It feels to me that your music consciously references a very specific moment in time: around 92/93 when indie-pop was starting to coalesce into Britpop but it wasn’t A Thing with a name yet. Is that true or do your main influences lie elsewhere?
That wasn’t ever a plan. We don’t even really discuss things like that much. I wanted to be in a band that was like it would be if Roy Orbison fronted The Buzzcocks in a naff caberet club. We’ve got loads of influences really. We’ll try anything. I suppose what we generally try to do is make misery sound joyful though and maybe that was a similar atmosphere to what happened then.
Do you wear dresses and make-up all the time or is it strictly for stagewear?
Haha! No, this is me all the time! I’d go crazy if I pretended to be someone else.
When you were sectioned do you feel you were well looked after by the NHS?
Sadly, no. Not at all. I spoke a bit about that in the Pulp film [A Film about Life, Death and Supermarkets, 2014]. I don’t want to go into too much detail but that was the absolute worst time I’ve ever had in my life. Something really has to change about those places.
I’d never actually read or seen One Flew Over The Cuckoo’s Nest before that but when I did I thought it was a mild portrayal of what it’s like. There were all sorts of lovely and creative people in there who I felt were completely misunderstood and punished for not being normal.
I also felt the psychiatrists were incredibly thick and arrogant on the whole. One of them said I was a danger to myself because I wore make up. Turns out he’d never even heard of David Bowie and thought me talking about Ziggy Stardust was a psychotic delusion. I suppose Ziggy Stardust is a psychotic delusion in a way. But it’s Bowie’s delusion, not mine!
They also do this thing called a depo injection where a group of them they call “The Team” forcibly pull your pants down and shove a needle in your arse against your will. It stops you feeling anything other than numb and depressed for a few hours. Of course there’s also loads of lovely nurses who are kind and caring. I met some lovely people; it’s the system that upsets me and still does.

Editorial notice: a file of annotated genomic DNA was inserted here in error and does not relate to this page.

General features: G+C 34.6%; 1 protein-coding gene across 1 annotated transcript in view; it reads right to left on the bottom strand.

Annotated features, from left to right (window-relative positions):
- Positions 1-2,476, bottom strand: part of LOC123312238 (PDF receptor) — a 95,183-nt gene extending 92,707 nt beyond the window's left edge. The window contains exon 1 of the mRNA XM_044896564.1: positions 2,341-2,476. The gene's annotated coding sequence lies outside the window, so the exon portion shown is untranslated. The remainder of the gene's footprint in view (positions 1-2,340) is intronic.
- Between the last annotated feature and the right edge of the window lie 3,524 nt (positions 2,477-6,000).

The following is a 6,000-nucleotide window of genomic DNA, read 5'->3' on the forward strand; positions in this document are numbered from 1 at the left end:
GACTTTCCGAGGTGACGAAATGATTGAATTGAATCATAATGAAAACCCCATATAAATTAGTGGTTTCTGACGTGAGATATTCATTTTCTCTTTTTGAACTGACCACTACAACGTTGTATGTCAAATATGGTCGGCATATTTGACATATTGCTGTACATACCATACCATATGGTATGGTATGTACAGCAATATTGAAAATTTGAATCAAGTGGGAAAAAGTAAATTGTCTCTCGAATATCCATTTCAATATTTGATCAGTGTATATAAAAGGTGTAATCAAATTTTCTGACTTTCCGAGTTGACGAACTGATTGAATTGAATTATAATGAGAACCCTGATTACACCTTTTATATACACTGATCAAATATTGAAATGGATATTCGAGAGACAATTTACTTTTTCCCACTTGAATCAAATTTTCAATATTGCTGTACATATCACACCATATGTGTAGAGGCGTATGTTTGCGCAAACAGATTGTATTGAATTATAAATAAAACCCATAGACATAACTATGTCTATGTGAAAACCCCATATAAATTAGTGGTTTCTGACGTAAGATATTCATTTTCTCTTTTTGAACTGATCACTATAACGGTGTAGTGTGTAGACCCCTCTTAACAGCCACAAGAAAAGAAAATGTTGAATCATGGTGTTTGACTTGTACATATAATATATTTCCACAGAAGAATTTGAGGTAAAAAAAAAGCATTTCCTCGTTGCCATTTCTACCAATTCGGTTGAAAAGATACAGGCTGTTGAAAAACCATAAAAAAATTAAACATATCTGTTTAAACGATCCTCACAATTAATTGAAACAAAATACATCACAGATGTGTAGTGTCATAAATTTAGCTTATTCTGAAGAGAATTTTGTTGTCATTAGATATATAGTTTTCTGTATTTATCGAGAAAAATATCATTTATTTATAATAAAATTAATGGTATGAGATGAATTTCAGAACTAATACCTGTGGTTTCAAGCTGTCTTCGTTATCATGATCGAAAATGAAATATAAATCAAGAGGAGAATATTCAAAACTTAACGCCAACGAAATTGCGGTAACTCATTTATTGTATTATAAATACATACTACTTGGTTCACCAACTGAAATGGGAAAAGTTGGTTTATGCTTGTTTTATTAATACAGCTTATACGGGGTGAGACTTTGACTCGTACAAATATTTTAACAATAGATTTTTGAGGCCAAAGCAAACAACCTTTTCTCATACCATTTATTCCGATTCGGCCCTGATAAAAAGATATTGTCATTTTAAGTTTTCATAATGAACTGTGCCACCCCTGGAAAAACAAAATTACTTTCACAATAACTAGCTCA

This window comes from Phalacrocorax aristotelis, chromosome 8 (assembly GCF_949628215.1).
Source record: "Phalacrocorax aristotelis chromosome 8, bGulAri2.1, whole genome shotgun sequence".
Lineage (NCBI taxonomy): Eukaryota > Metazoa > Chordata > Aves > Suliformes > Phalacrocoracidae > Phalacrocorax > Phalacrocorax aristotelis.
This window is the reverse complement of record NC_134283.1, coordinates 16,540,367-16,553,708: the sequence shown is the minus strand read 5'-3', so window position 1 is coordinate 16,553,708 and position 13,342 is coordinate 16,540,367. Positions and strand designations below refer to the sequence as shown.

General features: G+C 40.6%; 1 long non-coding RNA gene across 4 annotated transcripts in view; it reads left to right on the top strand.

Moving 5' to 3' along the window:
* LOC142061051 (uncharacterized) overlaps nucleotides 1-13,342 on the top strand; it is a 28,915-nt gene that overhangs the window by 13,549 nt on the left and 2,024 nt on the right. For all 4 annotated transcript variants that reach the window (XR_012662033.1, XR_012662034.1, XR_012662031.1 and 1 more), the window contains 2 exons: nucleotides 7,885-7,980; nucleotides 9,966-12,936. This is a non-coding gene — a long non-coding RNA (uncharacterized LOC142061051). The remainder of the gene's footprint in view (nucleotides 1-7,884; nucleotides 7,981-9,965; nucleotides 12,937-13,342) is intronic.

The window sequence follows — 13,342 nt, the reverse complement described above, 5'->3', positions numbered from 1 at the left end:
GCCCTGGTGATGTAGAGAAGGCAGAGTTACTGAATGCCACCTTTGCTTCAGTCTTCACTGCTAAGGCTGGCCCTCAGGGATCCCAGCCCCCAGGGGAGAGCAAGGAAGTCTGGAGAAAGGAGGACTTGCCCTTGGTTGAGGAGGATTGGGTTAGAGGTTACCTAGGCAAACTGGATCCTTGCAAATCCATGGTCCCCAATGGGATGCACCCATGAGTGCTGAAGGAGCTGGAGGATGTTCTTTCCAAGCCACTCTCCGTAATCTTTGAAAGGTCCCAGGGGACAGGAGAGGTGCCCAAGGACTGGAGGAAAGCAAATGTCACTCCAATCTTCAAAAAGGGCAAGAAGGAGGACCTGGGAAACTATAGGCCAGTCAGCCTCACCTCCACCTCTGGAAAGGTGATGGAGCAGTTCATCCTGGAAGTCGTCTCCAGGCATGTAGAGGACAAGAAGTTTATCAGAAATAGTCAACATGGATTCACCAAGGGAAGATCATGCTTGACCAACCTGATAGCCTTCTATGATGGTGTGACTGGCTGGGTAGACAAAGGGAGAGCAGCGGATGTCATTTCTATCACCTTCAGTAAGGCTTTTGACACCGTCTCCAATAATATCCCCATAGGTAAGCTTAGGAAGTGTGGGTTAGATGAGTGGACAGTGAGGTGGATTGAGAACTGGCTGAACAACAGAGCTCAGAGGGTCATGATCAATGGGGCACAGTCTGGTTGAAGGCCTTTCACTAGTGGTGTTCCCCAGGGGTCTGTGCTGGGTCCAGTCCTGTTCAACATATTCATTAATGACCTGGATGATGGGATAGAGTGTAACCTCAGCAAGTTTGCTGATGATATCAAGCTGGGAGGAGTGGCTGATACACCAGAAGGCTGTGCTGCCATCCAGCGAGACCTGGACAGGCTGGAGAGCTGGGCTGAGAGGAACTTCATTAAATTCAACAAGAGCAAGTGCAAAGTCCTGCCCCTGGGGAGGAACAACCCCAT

Mental Health is often at the sharp end of cuts. Are you concerned about this government’s agenda vis a vis the NHS?
Does anyone actually think David Cameron and co. genuinely give a fuck about people? I’m not convinced by any of them. If ever I woke up next to one of them I’d assume they’d slipped something in my drink. They’re hideous people. Yes, very worrying.
What can we expect from Faerground Accidents in 2015?
God knows! We’re up to all sorts. Our fans have taken it upon themselves to call themselves ‘the Faeries’ so lots of adventures with them. What I really love about being in a band is all the people you get to meet. So more exciting people to meet. Lots of gigs, release more records, take everything as it comes basically. We’ll do anything if there’s some kind of adventure to be had. We’re really excited about this year ‘cos we keep getting all sorts of offers. Watch this space!
She Makes Me Want To Die is out on Louder Than War on 9th February.